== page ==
One of the nicer features of sudo for example is that once you confirm your account through it with your password, there's a set period of time before you have to re-enter it to perform another administrative action. For when you're doing a lot of changes or system installs, this keeps authentication out of your way while still keeping your system secure. .



I hope I'm misunderstanding that -

during that "set time period", could any program, including a malicious one, perform an "administrative" type action?

If so, I can see an "open door" situation just waiting to be exploited.

Well, the sudo command doesn't simply lift all access restrictions from the file system, it simply elevates a user status to the root permission group for the duration of the command. You still have to prefix your command with sudo, but if you preform two sudo operations in succession, the second operation won't require you to re-authenticate. The time before you have to re-authenticate (usually) isn't that long, so even if a virus writer were to prefix the commands in his code with sudo, the possibility of it getting to that window where he doesn't have to authenticate is very low.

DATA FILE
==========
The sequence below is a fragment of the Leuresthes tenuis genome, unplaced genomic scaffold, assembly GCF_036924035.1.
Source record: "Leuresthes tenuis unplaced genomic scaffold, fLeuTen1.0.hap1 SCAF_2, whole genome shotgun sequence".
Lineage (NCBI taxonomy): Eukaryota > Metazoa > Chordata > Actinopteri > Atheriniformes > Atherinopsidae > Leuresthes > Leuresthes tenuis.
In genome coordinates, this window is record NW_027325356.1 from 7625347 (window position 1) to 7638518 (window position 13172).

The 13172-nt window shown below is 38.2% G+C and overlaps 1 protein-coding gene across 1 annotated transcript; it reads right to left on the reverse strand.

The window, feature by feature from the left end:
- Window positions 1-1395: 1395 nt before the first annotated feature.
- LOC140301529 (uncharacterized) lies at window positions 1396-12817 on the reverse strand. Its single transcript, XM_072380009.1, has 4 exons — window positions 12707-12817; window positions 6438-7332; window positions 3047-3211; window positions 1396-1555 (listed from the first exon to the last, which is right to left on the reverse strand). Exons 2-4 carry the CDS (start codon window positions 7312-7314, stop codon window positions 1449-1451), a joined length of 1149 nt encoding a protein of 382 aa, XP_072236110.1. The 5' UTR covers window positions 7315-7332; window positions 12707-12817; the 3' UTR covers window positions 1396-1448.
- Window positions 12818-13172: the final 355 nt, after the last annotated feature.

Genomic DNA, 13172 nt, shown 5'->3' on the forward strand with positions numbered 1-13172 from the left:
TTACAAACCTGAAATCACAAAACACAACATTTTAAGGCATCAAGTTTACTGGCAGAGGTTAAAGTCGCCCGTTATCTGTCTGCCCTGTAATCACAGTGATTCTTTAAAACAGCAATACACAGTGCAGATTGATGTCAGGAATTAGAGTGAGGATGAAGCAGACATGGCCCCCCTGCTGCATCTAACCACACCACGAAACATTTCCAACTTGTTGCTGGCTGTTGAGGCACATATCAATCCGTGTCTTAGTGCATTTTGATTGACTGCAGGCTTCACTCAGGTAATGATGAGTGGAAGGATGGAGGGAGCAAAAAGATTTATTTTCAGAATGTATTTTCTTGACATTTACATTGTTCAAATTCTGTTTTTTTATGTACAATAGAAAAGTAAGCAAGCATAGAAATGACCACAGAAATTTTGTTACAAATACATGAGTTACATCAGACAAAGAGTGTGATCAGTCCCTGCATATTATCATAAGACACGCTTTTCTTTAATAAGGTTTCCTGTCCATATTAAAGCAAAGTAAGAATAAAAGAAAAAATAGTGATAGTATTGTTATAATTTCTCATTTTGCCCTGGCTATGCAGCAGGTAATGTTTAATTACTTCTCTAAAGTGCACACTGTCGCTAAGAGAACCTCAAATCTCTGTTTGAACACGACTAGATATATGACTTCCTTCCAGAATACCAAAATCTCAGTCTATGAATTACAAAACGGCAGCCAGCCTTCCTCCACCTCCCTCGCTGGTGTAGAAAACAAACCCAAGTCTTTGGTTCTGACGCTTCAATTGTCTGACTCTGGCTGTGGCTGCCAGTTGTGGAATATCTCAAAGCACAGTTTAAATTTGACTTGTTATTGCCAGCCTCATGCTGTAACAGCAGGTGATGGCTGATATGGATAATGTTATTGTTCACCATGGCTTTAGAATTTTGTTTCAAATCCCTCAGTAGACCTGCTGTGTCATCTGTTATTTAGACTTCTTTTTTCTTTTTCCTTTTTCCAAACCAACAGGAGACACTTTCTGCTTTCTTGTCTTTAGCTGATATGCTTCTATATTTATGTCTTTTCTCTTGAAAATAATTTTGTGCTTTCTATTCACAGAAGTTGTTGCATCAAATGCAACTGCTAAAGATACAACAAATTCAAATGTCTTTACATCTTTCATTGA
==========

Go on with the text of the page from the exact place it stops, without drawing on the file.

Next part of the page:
Of course, as is the case with most *nix software, this option is configurable. If you want sudo to be more secure you can simply turn the timestamp_timeout option off.
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#10 JohnWho

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Posted 26 March 2007 - 05:10 PM

Ah, that sounds much better.

Question: